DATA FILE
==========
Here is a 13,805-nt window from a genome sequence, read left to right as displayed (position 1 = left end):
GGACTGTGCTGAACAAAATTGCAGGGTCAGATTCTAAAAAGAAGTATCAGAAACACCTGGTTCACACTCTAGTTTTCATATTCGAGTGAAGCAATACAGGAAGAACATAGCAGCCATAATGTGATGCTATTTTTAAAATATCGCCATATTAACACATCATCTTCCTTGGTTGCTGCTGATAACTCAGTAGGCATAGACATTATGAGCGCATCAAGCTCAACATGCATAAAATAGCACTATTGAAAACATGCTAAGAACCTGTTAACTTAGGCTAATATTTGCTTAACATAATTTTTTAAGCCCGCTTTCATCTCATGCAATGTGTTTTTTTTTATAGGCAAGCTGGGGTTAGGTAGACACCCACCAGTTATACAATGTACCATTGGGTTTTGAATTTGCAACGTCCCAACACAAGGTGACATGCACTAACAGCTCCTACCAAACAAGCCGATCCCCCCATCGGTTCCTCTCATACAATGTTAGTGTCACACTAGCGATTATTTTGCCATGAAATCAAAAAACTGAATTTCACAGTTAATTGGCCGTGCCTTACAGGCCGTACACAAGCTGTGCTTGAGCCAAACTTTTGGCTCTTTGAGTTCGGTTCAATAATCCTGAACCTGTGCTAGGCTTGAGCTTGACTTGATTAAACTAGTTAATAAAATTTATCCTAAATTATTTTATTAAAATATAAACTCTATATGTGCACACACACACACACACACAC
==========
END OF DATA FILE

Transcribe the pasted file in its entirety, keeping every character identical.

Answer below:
Here is a 13,805-nt window from a genome sequence, read left to right as displayed (position 1 = left end):
GGACTGTGCTGAACAAAATTGCAGGGTCAGATTCTAAAAAGAAGTATCAGAAACACCTGGTTCACACTCTAGTTTTCATATTCGAGTGAAGCAATACAGGAAGAACATAGCAGCCATAATGTGATGCTATTTTTAAAATATCGCCATATTAACACATCATCTTCCTTGGTTGCTGCTGATAACTCAGTAGGCATAGACATTATGAGCGCATCAAGCTCAACATGCATAAAATAGCACTATTGAAAACATGCTAAGAACCTGTTAACTTAGGCTAATATTTGCTTAACATAATTTTTTAAGCCCGCTTTCATCTCATGCAATGTGTTTTTTTTTATAGGCAAGCTGGGGTTAGGTAGACACCCACCAGTTATACAATGTACCATTGGGTTTTGAATTTGCAACGTCCCAACACAAGGTGACATGCACTAACAGCTCCTACCAAACAAGCCGATCCCCCCATCGGTTCCTCTCATACAATGTTAGTGTCACACTAGCGATTATTTTGCCATGAAATCAAAAAACTGAATTTCACAGTTAATTGGCCGTGCCTTACAGGCCGTACACAAGCTGTGCTTGAGCCAAACTTTTGGCTCTTTGAGTTCGGTTCAATAATCCTGAACCTGTGCTAGGCTTGAGCTTGACTTGATTAAACTAGTTAATAAAATTTATCCTAAATTATTTTATTAAAATATAAACTCTATATGTGCACACACACACACACACACAC